Multiple Social Identities in the Post-Soviet Context

Fons van de Vijver, Nadezhda Lebedeva*, Victoria Galyapina

*Corresponding author for this work

Research output: Chapter in Book/Report/Conference proceedingChapterScientificpeer-review

Abstract

The collapse of the USSR, the destruction of the common identity of “Soviet people,” and the development of new, inclusive identities stimulated researchers to study changes in social identity in the post-Soviet space. In this chapter, we analyze how the USSR collapse triggered the mechanisms of the formation of new identities and the main trends of identity changes in this context. We provide an overview of studies of different kinds of identities and their impact on attitudes and intercultural relations in post-Soviet countries. We present some recent studies of identity changes in the region and provide possible directions for future research. We conclude that the dramatic sociopolitical changes after the collapse of the USSR have been followed by salient changes in individual and group self-identifications, illustrating the social embeddedness of our selves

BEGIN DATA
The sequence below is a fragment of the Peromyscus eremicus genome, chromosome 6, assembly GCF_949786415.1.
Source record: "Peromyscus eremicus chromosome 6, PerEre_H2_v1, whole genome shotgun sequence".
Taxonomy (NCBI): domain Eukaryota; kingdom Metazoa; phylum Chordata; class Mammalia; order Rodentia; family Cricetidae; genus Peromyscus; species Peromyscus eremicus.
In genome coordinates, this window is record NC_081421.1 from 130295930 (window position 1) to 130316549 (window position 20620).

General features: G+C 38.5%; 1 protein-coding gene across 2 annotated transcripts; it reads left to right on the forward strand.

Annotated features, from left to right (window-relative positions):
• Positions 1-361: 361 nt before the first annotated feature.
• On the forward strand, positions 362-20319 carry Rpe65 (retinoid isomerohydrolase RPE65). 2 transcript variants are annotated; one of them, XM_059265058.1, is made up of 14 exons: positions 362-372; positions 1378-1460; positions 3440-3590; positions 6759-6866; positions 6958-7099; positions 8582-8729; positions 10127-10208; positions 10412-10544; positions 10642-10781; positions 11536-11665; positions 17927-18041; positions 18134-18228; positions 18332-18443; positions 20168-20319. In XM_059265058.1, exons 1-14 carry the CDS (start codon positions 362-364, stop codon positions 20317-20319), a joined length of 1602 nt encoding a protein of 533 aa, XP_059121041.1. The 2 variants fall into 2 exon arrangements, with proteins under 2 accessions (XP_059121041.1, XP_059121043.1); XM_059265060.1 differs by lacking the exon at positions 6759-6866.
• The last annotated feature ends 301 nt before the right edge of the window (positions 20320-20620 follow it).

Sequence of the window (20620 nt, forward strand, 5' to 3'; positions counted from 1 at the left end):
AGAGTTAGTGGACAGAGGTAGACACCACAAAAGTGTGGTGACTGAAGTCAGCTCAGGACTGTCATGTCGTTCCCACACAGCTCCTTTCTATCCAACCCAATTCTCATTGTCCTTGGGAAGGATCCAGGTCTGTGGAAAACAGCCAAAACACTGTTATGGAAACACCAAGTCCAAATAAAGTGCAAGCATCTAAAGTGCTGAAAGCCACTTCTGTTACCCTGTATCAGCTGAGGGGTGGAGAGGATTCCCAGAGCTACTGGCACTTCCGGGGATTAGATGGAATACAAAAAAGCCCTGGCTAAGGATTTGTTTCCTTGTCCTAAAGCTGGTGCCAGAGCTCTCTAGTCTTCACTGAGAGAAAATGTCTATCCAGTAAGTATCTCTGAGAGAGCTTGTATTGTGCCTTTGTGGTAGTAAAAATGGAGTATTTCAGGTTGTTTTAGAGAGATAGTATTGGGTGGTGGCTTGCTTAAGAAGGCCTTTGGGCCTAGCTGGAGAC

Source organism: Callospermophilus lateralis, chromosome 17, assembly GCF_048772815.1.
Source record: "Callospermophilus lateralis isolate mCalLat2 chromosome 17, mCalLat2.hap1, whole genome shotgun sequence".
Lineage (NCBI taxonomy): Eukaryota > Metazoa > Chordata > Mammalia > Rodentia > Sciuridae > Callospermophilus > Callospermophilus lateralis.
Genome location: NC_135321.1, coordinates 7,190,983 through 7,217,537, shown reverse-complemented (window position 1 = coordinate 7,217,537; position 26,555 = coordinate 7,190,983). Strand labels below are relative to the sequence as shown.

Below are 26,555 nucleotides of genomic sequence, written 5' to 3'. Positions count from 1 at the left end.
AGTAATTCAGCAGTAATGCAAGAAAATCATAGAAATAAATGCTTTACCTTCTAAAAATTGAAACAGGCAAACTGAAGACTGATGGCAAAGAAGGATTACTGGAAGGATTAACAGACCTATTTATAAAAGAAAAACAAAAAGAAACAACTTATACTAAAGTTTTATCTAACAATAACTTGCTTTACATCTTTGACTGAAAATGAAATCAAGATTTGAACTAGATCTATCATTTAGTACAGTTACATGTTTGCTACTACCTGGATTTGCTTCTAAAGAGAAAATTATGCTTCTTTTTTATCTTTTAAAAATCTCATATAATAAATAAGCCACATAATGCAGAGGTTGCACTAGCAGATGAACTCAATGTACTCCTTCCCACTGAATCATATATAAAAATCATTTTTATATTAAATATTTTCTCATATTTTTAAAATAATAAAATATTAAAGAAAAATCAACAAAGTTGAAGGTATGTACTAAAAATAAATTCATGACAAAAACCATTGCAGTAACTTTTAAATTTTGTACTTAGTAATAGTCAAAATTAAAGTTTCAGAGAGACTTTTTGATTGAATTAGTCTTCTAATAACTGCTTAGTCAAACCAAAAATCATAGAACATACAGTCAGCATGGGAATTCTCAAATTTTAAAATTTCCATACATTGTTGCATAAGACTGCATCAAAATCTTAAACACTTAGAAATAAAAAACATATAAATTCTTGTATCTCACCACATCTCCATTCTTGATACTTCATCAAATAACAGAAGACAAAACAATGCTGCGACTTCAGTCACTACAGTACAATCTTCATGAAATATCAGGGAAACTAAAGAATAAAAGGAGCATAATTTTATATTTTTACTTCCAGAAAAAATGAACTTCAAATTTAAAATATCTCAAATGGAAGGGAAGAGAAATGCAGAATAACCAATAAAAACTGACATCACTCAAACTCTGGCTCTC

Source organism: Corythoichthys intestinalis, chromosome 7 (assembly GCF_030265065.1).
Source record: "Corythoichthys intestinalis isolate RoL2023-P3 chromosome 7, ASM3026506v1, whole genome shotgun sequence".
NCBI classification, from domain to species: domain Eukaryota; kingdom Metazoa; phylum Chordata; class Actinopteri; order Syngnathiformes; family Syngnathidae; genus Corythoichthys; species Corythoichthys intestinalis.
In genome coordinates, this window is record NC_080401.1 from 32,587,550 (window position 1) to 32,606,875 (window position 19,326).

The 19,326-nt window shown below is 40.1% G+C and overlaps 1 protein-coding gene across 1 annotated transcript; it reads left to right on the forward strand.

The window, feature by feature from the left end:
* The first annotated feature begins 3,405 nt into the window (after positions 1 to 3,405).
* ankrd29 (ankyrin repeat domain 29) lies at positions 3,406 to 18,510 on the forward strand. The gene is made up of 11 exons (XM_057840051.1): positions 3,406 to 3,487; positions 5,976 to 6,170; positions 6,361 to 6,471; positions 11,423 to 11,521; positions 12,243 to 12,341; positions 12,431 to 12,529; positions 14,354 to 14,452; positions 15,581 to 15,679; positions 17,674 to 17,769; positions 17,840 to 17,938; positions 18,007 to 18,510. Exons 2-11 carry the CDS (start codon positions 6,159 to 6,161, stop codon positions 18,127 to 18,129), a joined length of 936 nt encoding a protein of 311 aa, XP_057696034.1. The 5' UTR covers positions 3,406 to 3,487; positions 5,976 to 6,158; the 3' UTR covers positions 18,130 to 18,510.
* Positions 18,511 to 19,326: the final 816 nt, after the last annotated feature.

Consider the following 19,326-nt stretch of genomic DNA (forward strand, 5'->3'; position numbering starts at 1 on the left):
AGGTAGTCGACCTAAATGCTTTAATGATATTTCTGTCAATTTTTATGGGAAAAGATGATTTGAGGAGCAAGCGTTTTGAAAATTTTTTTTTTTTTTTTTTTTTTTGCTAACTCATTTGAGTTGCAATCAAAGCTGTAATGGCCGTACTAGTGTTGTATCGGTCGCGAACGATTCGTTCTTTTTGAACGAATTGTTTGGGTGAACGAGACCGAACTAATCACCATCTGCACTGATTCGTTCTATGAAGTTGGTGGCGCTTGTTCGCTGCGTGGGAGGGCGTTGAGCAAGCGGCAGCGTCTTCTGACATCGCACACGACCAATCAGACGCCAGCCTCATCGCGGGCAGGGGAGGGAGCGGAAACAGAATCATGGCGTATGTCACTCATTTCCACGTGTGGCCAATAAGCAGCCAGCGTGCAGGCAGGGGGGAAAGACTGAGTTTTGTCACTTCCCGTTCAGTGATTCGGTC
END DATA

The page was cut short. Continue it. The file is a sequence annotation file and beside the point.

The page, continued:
Original languageEnglish
Title of host publicationNon-Western Identity
EditorsByron G. Adams, Fons J. R. van de Vijver
Place of PublicationSwitzerland
PublisherSpringer Nature Switzerland AG
Chapter8
Pages131-150
Number of pages20
ISBN (Electronic)978-3-030-77242-0 (
ISBN (Print)978-3-030-77241-3
DOIs
Publication statusPublished - 2 Feb 2022

Publication series

Name Identity in a Changing World
PublisherSpringer
ISSN (Print)2523-7802
ISSN (Electronic)2523-7810

Keywords

  • Social Identity
  • Ethnic Identity
  • Religious Identity
  • Regional Identity
  • Identity Crisis
  • Post-Soviet Space
  • Russia

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